NASA’s James Webb Telescope Captures Rare Ring Phenomenon Around Star 5,600 Light-Years Away

Science

NASA’s James Webb Space Telescope (JWST) has revealed a fascinating phenomenon after it captured an image of a star located around 5,600 light-years away in detail. The image from the telescope depicts the star surrounded by what researchers suspect are concentric circles of light radiating outward. The star, in the image, is a binary pair of rare stars in the constellation of Cygnus. The interaction between them results in periodic eruptions of dust that are expanding out in shells into the space around the stars over time.

The shells of dust glow in infrared allow NASA’s JWST sensitive Mid-Infrared Instrument (MIRI) to capture it in detail, according to a report by Science Alert. The pair of rare stars, known as a colliding wind binary, consists of an extremely rare Wolf-Rayet star called WR 140 and a hot and massive O-type star companion, which is also a rare object. Wolf-Rayet stars are described as hot, old, and luminous at the end of their main-sequence lifespan. They are losing mass at a high rate and are rich in nitrogen and carbon, but lack hydrogen.

The O-type stars, meanwhile, are considered to be among the most massive stars known that are bright and hot. Their lifespan, however, is quite brief due to their gigantic size. The pair of stars in WR 140 have fast stellar winds that are blowing out into space at a speed of roughly 3,000 kilometers per second. Due to this, both the stars are losing mass at a high rate.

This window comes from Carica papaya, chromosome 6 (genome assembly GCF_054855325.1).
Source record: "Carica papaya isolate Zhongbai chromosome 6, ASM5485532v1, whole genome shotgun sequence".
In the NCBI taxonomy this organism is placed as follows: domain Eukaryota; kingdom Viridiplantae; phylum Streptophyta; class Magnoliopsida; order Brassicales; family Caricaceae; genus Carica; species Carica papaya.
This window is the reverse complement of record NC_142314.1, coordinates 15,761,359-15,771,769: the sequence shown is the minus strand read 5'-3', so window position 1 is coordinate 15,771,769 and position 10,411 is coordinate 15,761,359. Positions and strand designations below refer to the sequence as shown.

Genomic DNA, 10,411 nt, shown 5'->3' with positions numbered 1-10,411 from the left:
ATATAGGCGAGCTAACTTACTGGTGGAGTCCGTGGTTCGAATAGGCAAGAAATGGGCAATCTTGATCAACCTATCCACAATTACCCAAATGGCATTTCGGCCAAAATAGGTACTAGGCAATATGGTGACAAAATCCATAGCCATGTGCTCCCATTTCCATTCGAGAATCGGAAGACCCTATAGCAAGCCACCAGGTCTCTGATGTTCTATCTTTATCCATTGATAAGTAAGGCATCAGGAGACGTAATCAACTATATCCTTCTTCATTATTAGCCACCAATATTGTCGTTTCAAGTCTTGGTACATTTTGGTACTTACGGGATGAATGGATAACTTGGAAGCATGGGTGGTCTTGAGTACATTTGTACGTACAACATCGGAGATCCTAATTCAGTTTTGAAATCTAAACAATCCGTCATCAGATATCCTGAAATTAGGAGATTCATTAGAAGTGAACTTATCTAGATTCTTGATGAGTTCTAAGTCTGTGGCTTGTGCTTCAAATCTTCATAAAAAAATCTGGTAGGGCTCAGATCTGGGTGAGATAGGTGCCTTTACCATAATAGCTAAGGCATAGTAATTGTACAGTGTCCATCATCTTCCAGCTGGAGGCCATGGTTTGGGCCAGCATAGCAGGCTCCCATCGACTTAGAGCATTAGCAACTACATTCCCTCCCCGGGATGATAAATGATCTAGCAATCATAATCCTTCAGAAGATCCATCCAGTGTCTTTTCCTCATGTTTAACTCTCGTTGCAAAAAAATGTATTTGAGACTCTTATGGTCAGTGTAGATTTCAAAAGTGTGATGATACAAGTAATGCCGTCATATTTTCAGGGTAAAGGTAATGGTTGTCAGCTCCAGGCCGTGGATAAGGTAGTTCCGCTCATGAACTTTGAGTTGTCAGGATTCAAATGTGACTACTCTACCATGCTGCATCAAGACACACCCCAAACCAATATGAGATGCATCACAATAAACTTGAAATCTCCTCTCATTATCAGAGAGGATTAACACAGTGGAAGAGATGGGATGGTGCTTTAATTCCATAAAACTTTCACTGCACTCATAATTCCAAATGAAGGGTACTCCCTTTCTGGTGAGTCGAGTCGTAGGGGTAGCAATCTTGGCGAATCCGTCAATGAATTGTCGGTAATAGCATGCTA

The dust, in the system, is in the form of carbon that absorbs ultraviolet light from the stars. This heats up the dust which re-emits thermal radiation that has been captured in Webb’s image. The stellar winds blow the wind outward which expands the partial dust shells. The shells expand and cool while being blown out and lose heat and density in the process.

The orbit of the binary star has a 7.94-year period and due to this the wind collision and dust production take place every 7.94 years. This implies that one can count the rings of the nebula around the binary to determine the outermost visible dust shell’s age. In the image, 20 such rings are visible which means 160 years’ worth of dust shells are visible.


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